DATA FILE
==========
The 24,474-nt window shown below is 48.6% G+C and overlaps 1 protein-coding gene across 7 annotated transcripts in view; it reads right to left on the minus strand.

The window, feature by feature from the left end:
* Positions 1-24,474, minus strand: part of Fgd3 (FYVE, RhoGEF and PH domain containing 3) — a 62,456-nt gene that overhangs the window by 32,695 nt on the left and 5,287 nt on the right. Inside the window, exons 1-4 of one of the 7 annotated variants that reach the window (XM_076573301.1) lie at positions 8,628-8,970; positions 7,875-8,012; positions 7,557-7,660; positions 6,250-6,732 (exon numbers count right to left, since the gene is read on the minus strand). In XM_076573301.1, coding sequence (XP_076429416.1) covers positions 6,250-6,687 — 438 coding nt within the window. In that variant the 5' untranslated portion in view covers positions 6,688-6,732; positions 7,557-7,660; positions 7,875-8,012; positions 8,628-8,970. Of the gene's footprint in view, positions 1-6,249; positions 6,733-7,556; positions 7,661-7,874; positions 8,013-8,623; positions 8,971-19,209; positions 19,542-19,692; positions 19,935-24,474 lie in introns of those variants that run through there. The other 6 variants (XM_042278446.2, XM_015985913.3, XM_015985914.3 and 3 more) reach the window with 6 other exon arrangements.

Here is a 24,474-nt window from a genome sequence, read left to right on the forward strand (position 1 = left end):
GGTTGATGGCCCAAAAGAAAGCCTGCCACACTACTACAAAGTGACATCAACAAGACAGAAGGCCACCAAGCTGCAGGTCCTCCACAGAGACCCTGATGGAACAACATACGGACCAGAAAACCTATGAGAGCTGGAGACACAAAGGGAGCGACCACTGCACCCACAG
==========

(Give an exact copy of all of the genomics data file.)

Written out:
The 24,474-nt window shown below is 48.6% G+C and overlaps 1 protein-coding gene across 7 annotated transcripts in view; it reads right to left on the minus strand.

The window, feature by feature from the left end:
* Positions 1-24,474, minus strand: part of Fgd3 (FYVE, RhoGEF and PH domain containing 3) — a 62,456-nt gene that overhangs the window by 32,695 nt on the left and 5,287 nt on the right. Inside the window, exons 1-4 of one of the 7 annotated variants that reach the window (XM_076573301.1) lie at positions 8,628-8,970; positions 7,875-8,012; positions 7,557-7,660; positions 6,250-6,732 (exon numbers count right to left, since the gene is read on the minus strand). In XM_076573301.1, coding sequence (XP_076429416.1) covers positions 6,250-6,687 — 438 coding nt within the window. In that variant the 5' untranslated portion in view covers positions 6,688-6,732; positions 7,557-7,660; positions 7,875-8,012; positions 8,628-8,970. Of the gene's footprint in view, positions 1-6,249; positions 6,733-7,556; positions 7,661-7,874; positions 8,013-8,623; positions 8,971-19,209; positions 19,542-19,692; positions 19,935-24,474 lie in introns of those variants that run through there. The other 6 variants (XM_042278446.2, XM_015985913.3, XM_015985914.3 and 3 more) reach the window with 6 other exon arrangements.

Here is a 24,474-nt window from a genome sequence, read left to right on the forward strand (position 1 = left end):
GGTTGATGGCCCAAAAGAAAGCCTGCCACACTACTACAAAGTGACATCAACAAGACAGAAGGCCACCAAGCTGCAGGTCCTCCACAGAGACCCTGATGGAACAACATACGGACCAGAAAACCTATGAGAGCTGGAGACACAAAGGGAGCGACCACTGCACCCACAG